However, the problem with these academic studies on the fiscal multiplier is that they tend to focus on the positive impacts from stimulus spending not the negative impacts from fiscal tightening. Also, fiscal policies are generally a reaction to the state of the economy. For instance, taxes are decreased or public works projects are initiated during economic downturns; making it necessary to sort out the impacts due to the weak economy from the impacts of the fiscal policy. A recent study by Christina and David Romer addressed both of these issues. They looked at all post-war tax policy actions and characterized them as either endogenous tax policy related to the state of the economy or exogenous tax policy undertaken for less countercyclical reasons (such as reducing government debt). Exogenous tax changes would include President Reagans tax cuts in the early 1980s to bolster long-term growth prospects, or President Clintons tax increases in 1993 to address the deficit. When only looking at these exogenous tax increases, the drag on GDP shows a lagged but notable impact topping out at an estimated 3% hit to GDP 2½ years out.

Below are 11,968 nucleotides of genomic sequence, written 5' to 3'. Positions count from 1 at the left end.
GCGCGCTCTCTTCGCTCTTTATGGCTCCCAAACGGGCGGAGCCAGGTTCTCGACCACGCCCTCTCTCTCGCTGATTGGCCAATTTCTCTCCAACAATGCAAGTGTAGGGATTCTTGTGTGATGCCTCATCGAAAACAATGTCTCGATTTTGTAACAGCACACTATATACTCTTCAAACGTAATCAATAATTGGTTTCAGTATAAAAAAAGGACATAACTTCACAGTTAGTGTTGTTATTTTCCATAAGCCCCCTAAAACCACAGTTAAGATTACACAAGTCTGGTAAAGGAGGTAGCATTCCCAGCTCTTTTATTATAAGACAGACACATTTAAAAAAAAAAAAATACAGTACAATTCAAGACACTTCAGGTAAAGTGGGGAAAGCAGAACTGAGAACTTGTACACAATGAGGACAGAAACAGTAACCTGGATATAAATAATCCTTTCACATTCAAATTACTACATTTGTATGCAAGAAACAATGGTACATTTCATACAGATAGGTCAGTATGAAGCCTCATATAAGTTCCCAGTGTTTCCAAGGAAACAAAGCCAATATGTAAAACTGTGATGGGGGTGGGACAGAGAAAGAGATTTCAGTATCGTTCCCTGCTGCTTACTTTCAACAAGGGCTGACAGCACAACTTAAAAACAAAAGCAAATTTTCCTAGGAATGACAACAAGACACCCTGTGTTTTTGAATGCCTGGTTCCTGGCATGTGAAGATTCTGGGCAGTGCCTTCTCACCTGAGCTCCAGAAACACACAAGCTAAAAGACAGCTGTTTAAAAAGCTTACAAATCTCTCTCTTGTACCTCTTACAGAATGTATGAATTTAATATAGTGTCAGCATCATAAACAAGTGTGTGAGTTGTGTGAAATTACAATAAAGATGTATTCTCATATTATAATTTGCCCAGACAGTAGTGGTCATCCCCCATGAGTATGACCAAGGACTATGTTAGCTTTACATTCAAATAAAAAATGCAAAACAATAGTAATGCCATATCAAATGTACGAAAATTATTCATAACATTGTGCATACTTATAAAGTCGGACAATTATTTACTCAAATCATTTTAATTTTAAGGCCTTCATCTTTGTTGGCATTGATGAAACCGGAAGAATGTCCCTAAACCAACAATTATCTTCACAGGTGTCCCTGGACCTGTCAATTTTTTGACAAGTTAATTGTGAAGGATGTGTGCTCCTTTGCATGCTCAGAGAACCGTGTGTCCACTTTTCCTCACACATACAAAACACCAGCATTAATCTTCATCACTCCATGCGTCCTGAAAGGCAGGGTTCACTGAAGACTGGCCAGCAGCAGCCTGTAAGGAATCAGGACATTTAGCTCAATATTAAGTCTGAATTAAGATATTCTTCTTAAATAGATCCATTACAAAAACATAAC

EXHIBIT 3: FISCAL MULTIPLIERS WORK BOTH WAYS
Source: Romer, Christina D., and David H. Romer. 2007. The Macroeconomic Effects of Tax Changes: Estimates Based on a New Measure of Fiscal Shocks.
A discussion of the political path to addressing the fiscal cliff must turn to the upcoming elections. The predicted outcomes of Novembers U.S. national elections are shown in Exhibit 4. According to Intrade, Republicans have a 77% chance of retaining a majority in the House and a 55% chance of gaining control of the Senate. Bettors expect a 53% chance of an Obama re-election with continuing weak job growth and volatile stock markets weighing heavily on his election campaign. Also, the resounding win by Wisconsin Governor Walker yesterday in his recall election may bolster Republican chances in the Congressional and Presidential elections. The elections are a long-time off in political terms, but if the outcome follows current polls, the U.S. may continue to have a divided government at least through 2014. This could complicate the ability of the Congress and the White House to reach agreement between the national elections on November 6, 2012 and when the new office holders start work (January 3, 2013 for Congress and January 20, 2013 for the President).